Tuesday, November 19, 2013

Day 47 - Trimming the foam

Nothing much to go into detail on, just trimmed the foam today.  I think I went a little overkill!  I mainly used a hacksaw, but for some of the tighter spots where the saw wouldn't fit, I used a box cutter (at one point, I had to take the blade out and use it directly).

I'll need to sand it down further to get a nice recess to apply a good layer of Bondo, but I'll do that a little later in the week, I think.  This part will probably take me a few days, so I might not be reporting in much until it's done, but I promise, LOTS of pictures!  I think I'm up to almost 250 now in this build diary!

Monday, November 18, 2013

Day 46 - FOAM!

After I got home from work today, I spent most of my time cleaning up and re-arranging everything in the garage.  I was tired of breathing sawdust and tripping over tools and cables.  Now everything is much tidier, so I rewarded myself with some "bubbly":

THIS kind of bubbly!

My god, I've been wanting to do that part for so long!  Hahahahaaa!

Sunday, November 17, 2013

Day 45 - Laser cutting gunbox details / Dalek mummification

Today (Sunday) was a light workday.  I had to go into my office to get a head start on some day-job stuff, and when I finished, I decided to go up to Metrix Create:Space again and have them laser cut the gunbox details onto some 3mm baltic birch stock that they carry.  I had decided to settle on the dimensions that the 2005 plans called for, which was 13.8cm, rather than 14cm on another blueprint .pdf.  Here's a movie of them being cut!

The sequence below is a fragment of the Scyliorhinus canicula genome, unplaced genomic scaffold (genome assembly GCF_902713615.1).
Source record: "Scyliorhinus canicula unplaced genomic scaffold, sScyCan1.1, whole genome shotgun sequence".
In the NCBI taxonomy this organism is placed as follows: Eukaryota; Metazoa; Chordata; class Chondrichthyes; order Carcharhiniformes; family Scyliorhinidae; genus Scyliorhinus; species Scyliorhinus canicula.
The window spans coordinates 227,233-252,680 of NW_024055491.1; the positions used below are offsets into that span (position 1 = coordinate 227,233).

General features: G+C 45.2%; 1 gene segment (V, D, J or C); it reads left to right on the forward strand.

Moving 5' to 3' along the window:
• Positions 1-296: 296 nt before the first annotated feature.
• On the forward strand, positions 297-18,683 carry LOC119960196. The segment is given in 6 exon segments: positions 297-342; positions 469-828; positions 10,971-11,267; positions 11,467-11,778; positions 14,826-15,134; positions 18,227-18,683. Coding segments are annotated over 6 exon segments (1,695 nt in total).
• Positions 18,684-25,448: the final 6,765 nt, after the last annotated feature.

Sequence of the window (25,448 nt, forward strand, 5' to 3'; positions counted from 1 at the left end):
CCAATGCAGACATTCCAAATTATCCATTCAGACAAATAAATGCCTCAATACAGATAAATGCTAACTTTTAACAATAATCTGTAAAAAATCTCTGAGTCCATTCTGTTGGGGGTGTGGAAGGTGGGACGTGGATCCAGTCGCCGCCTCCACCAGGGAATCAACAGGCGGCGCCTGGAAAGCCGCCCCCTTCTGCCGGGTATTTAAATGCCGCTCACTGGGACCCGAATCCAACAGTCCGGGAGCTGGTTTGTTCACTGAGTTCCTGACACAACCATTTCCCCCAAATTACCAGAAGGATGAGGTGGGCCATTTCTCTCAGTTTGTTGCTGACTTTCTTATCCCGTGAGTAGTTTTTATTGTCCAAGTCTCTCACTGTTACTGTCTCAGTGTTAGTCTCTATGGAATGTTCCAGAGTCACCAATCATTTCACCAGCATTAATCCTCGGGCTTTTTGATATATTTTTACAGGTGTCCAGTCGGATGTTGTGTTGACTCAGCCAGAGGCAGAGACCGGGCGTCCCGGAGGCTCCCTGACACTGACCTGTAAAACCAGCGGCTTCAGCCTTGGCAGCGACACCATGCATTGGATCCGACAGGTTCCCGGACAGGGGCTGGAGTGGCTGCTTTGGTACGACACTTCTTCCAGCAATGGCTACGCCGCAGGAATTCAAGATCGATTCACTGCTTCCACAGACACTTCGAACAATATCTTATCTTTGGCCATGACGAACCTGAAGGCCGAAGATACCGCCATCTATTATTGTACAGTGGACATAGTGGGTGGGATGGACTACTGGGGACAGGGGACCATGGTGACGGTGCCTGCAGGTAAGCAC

When I got home, I took the clamps off the last cladding strips, drew some trim lines even with the front trapezoid piece, and dremeled them.  I then started to wrap the whole shoulder section in masking tape to prepare it for foaming.

As I reached certain sections, I started to get puzzled as to how I wanted to mask/shape everything when the time came.  Especially the area where the sides of the gun boxes meet the shoulders.  I've seen various different ways people have handled it in their own builds, and I'm wondering if it really matters since that area will be mostly hidden with a shoulder slat anyhow.  Anyway, I took a picture so that you can see what I'm talking about.

I also temporarily taped the gunbox details to the gunboxes because I wanted to see a "preview" of what they will look like when I eventually attach them.  They look so awesome!  I'll probably sand down the edges a bit, though, since the reference photos make them look a little rounded.

And, finally, the latest stack shot, showing how I've fully mummified the shoulders.  Now I just need to figure out what I'm going to sit that piece on so that I can go crazy with the foam this week.  I must say, I'm getting shivers as this beast gets closer and closer to completion!

Saturday, November 16, 2013